Skip to main content

Adobe develops tool to identify Photoshopped images of faces

Adobe

With deepfake videos making headlines recently and campaigns against the over-Photoshopping of models picking up steam in the last few years, people are more aware than ever of how images can be digitally manipulated. Now the company that created Photoshop, Adobe, wants to give tools to users to let them spot faked images themselves.

“While we are proud of the impact that Photoshop and Adobe’s other creative tools have made on the world, we also recognize the ethical implications of our technology,” Adobe wrote in a blog post. That’s why it has developed a method for identifying edits made to an image using tools like Photoshop’s Face Aware Liquify feature. This particular feature was chosen because it is frequently used to change facial expressions, making it a useful test case for identifying image manipulation.

A team of researchers used deep learning to train A.I. to recognize images of faces that had been altered. It was trained by showing pairs of images, one original and one altered, so the system could learn the telltale signs of manipulation. By the end of the training, the tool was able to identify manipulated images up to 99% of the time, as compared to the 53% identification rate of humans.

It was even possible for the tool to revert images which had been altered back to how they had looked before. “It might sound impossible because there are so many variations of facial geometry possible,” Professor Alexei A. Efros of UC Berkeley said in the statement. “But, in this case, because deep learning can look at a combination of low-level image data, such as warping artifacts, as well as higher level cues such as layout, it seems to work.”

The tool isn’t ready for the mainstream yet, however. The researchers say they will need more time before they can offer customers a direct way to identify faked images for themselves. “The idea of a magic universal ‘undo’ button to revert image edits is still far from reality,” Adobe researcher Richard Zhang said. “But we live in a world where it’s becoming harder to trust the digital information we consume, and I look forward to further exploring this area of research.”

Georgina Torbet
Georgina is the Digital Trends space writer, covering human space exploration, planetary science, and cosmology. She…
Deep learning A.I. can imitate the distortion effects of iconic guitar gods
guitar_amp_in_anechoic_chamber_26-1-2020_photo_mikko_raskinen_006 1

Music making is increasingly digitized here in 2020, but some analog audio effects are still very difficult to reproduce in this way. One of those effects is the kind of screeching guitar distortion favored by rock gods everywhere. Up to now, these effects, which involve guitar amplifiers, have been next to impossible to re-create digitally.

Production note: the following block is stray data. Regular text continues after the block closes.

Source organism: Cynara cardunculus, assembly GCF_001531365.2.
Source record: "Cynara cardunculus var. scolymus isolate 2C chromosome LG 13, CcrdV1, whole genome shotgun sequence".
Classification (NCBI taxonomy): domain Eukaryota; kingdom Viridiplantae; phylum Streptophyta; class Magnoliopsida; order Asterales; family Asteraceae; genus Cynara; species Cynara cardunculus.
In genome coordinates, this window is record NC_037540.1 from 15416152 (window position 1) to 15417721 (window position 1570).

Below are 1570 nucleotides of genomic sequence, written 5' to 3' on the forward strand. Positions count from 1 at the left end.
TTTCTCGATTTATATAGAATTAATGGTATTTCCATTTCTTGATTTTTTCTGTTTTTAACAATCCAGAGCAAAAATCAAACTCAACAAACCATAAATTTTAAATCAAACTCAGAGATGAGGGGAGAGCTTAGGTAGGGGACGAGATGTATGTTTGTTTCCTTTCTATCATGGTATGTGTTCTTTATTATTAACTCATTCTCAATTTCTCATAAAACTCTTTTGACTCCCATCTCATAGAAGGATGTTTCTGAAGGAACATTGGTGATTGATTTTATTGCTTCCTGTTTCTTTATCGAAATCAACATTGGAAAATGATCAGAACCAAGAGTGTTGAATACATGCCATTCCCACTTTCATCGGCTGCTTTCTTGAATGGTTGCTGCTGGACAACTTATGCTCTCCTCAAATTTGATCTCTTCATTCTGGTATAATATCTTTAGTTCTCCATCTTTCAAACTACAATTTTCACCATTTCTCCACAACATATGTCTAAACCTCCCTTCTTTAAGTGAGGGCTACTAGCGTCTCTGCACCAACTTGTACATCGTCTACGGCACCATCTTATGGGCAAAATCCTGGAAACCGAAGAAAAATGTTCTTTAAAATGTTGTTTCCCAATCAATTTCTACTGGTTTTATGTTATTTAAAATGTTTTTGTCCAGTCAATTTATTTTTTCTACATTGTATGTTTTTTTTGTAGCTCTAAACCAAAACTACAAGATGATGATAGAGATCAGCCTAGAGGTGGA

That’s now changed thanks to the work of researchers in the department of signal processing and acoustics at Finland’s Aalto University. Using deep learning artificial intelligence (A.I.), they have created a neural network for guitar distortion modeling that, for the first time, can fool blind-test listeners into thinking it’s the genuine article. Think of it like a Turing Test, cranked all the way up to a Spınal Tap-style 11.

Read more
Revisiting the rise of A.I.: How far has artificial intelligence come since 2010?
christie's auction house obvious art ai

2010 doesn’t seem all that long ago. Facebook was already a giant, time-consuming leviathan; smartphones and the iPad were a daily part of people’s lives; The Walking Dead was a big hit on televisions across America; and the most talked-about popular musical artists were the likes of Taylor Swift and Justin Bieber. So pretty much like life as we enter 2020, then? Perhaps in some ways.

One place that things most definitely have moved on in leaps and bounds, however, is on the artificial intelligence front. Over the past decade, A.I. has made some huge advances, both technically and in the public consciousness, that mark this out as one of the most important ten year stretches in the field’s history. What have been the biggest advances? Funny you should ask; I’ve just written a list on exactly that topic.

Read more
Why deepfakes will soon be as commonplace as Photoshop
why deepfakes will soon be as commonplace photoshop trump elon c

Did you know you can make a deepfake video from the comfort of your own home, or on your phone? Download one of the plethora of face-swap or deepfake apps casually available from your local app store and you too can influence an election.

Okay, not really, and we definitely don’t endorse that. But in the hype and concern around deepfake technology, and its very real misuse, the simple truth is that this technology isn’t going away. In fact, it’s going to become as commonplace as Photoshop, especially if the app developers working on deepfake tech have anything to say about it: We could soon see hyper-targeted ads with our own faces on them.

Read more